Donald Trump’s last stand


The presidential election has been decided. In Georgia, however, it will now be seen how great Biden’s creative power will be in the White House. Can the Democrats use their momentum?

Georgia doesn’t leave Donald Trump alone. On Saturday he picks up the phone. A day later, a recording of a phone call goes around the world in which the incumbent President of the United States calls on the supreme election overseer in the southern state to undo his electoral defeat there against the Democrat Joe Biden. Trump’s action, criticized as an attempt at extortion, shines another spotlight on the so-called peach state, where two runoff elections on Tuesday will decide Biden’s creative power as president.

With your hands folded, your eyes fixed on the ground – the election campaign event in the city of the peach tree, Peachtree City, begins with a prayer. Around 60 people have gathered at the regional airport to see Kelly Loeffler, who, like David Perdue, wants to defend her seat in the powerful US Senate against the Democratic candidates Jon Ossoff and Raphael Warnock. “Father, we thank you for leaders like Senator Loeffler and Senator Perdue who trust you and listen to you.” Small but noisy machines take off and land a few meters away.

“We are the firewall against socialism”

The 50-year-old businesswoman Loeffler rarely mentions her direct counterpart Raphael Warnock (51) by name only. For them, the black pastor from the Baptist church of civil rights activist Martin Luther King Jr. is the “radical, liberal Raphael Warnock”. Again and again she pronounces this tongue twister. “We are literally the firewall to stop socialism,” says Loeffler. Like Trump, Perdue (71) and Loeffler stylize themselves as political outsiders. The Democrat Warnock accuses the millionaire of having used her office in the Senate to enrich herself further – and of having been preoccupied with “slandering” him during the election campaign.

“I don’t know much about her, but she’s conservative,” says Lisa Shadle, who listens to Loeffler with her husband David and their children. They are worried about election day: they fear the idea that the democratic candidates will prevail. That would give Biden’s Democrats a majority in both chambers of parliament in Washington – and the future president crucial support in the implementation of his plans and the appointment of members of the government. “Our country will go down the drain if the Democrats win,” says retired military man Cele Eifert, who has not yet come to terms with Trump’s defeat. “It’s like a last stand.”

“Feel this power!”

Less than two hours from Peachtree City, loudspeakers boom “I like the way you move” by the hip-hop duo OutKast when the Democrat Jon Ossoff steps in front of the Athens City Hall. He describes himself as a “young, Jewish journalist, son of an immigrant” whose mentor was civil rights activist John Lewis. Several hundred people stand in front of the 33-year-old – he no longer has to convince them of himself. From the crowd, posters with his likeness and his main promises protrude: health, jobs, justice.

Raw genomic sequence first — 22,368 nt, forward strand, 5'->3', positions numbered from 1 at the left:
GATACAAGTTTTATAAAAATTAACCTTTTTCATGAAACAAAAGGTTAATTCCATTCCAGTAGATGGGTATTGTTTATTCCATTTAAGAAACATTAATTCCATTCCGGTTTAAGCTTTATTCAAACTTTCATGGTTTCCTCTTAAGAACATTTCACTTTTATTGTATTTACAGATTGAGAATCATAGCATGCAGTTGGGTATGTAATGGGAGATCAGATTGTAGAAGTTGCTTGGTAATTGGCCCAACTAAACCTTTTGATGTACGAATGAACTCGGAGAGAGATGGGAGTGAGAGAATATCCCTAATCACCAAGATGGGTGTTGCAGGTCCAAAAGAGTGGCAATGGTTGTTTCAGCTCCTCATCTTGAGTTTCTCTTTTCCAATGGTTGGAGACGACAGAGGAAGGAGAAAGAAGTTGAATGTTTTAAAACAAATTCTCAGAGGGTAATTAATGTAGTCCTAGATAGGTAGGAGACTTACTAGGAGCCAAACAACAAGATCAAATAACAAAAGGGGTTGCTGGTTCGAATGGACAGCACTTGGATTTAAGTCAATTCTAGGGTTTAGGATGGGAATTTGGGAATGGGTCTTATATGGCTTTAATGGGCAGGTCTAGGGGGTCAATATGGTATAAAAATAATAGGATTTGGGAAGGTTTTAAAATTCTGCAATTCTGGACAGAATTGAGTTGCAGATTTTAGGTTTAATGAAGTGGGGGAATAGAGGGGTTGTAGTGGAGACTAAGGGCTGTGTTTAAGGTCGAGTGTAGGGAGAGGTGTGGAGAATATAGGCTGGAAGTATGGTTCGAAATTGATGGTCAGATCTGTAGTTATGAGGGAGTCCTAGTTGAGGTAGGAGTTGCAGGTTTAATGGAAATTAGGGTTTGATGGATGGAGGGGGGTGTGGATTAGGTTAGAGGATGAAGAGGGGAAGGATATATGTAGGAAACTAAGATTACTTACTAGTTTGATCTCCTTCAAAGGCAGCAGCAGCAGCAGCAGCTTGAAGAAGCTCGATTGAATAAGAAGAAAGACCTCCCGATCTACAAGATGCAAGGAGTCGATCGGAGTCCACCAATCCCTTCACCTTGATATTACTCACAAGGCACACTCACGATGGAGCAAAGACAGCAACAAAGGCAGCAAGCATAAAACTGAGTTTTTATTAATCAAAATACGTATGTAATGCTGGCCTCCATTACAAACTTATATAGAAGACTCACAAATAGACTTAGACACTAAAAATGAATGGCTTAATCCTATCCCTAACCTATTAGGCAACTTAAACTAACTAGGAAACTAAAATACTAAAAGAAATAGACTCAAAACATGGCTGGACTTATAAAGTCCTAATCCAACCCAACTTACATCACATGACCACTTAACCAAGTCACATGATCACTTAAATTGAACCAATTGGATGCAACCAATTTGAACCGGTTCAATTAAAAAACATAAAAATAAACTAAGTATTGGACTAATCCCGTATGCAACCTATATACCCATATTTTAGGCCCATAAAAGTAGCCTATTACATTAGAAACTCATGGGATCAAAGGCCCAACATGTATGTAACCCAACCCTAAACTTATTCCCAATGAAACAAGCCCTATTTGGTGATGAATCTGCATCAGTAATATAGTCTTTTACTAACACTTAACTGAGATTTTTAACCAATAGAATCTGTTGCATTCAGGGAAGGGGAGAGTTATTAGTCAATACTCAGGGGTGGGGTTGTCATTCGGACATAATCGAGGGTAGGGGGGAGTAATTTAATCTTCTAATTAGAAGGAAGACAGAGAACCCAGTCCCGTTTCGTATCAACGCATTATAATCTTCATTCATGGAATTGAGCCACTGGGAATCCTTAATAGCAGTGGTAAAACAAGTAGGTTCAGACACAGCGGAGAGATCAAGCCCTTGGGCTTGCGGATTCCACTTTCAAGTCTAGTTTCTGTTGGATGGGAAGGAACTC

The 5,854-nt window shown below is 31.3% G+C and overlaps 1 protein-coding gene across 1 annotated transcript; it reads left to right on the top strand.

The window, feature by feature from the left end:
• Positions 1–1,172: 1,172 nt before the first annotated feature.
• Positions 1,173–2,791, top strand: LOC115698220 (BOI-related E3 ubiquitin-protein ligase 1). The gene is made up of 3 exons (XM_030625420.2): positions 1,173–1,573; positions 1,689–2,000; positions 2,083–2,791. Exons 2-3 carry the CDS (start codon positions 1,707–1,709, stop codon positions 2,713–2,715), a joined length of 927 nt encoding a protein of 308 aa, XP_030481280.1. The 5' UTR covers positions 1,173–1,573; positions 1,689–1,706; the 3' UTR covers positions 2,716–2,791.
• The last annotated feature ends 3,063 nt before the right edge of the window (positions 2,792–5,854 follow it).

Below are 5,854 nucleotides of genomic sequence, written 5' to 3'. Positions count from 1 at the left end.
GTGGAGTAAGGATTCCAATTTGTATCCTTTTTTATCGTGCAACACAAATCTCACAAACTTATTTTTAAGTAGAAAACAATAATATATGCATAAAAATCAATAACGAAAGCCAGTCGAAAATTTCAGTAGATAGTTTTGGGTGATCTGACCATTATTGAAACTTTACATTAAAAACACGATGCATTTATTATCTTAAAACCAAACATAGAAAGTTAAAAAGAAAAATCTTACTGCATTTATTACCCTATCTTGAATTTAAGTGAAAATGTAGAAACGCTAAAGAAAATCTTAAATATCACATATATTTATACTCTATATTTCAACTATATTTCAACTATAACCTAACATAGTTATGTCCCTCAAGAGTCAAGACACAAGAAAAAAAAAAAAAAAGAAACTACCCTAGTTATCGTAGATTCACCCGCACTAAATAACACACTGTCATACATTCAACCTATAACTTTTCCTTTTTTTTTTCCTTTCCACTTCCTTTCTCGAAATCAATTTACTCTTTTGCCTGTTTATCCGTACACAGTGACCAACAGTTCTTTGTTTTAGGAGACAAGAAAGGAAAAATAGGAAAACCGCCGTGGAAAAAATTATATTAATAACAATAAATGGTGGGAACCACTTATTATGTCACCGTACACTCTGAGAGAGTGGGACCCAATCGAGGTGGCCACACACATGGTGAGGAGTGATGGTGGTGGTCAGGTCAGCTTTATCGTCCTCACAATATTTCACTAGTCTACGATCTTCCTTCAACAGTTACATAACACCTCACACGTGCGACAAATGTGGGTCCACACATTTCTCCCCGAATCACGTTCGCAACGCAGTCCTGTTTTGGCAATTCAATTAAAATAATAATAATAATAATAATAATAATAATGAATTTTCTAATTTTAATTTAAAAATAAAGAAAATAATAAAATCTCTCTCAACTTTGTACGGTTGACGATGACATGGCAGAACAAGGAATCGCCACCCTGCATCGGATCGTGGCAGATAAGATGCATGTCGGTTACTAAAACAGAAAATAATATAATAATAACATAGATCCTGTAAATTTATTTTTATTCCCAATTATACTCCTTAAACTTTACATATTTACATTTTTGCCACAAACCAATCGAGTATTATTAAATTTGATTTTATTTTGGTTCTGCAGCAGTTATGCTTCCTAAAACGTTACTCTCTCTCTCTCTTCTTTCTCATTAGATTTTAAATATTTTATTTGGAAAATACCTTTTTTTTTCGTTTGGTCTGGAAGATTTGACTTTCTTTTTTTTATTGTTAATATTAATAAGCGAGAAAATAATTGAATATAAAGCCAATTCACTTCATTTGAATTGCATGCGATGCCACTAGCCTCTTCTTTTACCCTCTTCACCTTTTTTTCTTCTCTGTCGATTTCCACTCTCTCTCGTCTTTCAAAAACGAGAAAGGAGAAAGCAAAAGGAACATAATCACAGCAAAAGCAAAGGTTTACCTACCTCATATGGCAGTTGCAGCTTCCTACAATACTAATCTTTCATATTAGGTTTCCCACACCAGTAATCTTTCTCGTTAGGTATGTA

Ossoff encourages his supporters to use the few remaining hours to motivate other potential voters. His opponent Perdue’s hands are tied in the last legs of the election campaign: He is in quarantine due to corona contact. “We have to prove to the world what Georgia stands for,” says Ossoff. “Georgia has a chance to determine the next chapter in American history. Georgia has that power, feels that power!”

Every vote counts

Law student Frederick King and three of his friends understand the importance of voting. The 24-year-old has relatives in Germany – and he is impressed that Georgia is suddenly known to many there too and that individual districts are even being talked about internationally. The election will determine whether Biden will pass “one law after the next” or be blocked by the Republicans, says Christopher Summers. He is originally from South Carolina, where Republicans have traditionally been certain to win elections. “There are states where your voice doesn’t mean much. Here it is crucial,” says Summers of Georgia.

In surveys, there are signs of an extremely close race. A summary of the latest results from the statisticians of “FiveThirtyEight” sees a wafer-thin advantage for the Democratic candidates Ossoff and Warnock. More than three million people in Georgia have voted before the actual election day.

Election campaign until the last second

Both camps still want to mobilize as many eligible voters as possible, which is why Biden and Trump are on their way to Georgia on Monday. The current Vice President Mike Pence is also trying to get votes for the Republicans, and the future Vice President Kamala Harris was in Savannah on Sunday.

Away from the stage, the efforts also continue until the end. For Marilyn Wilbur, it’s like a military operation defending democracy. The war veteran and numerous other volunteers for the Unite Here union made her way to Georgia in late November to use her experiences in her home state of Arizona before the presidential election. In Arizona, as in Georgia, Republican presidential candidates had won for years – in 2020 Biden triumphed over Trump. The Unite Here volunteers see this as their merit.

“Mom, I thought you already saved the world!” Said Wilbur’s son when it came to her to go to Georgia for the momentous runoff elections. She told the 17-year-old with autism that she would have to do it again if everything in Arizona wasn’t supposed to have been in vain. By Tuesday evening, Wilbur and the more than 300 other voters want to have knocked on a total of 450,000 doors. “I have to finish this mission,” says Wilbur. “It will work.”

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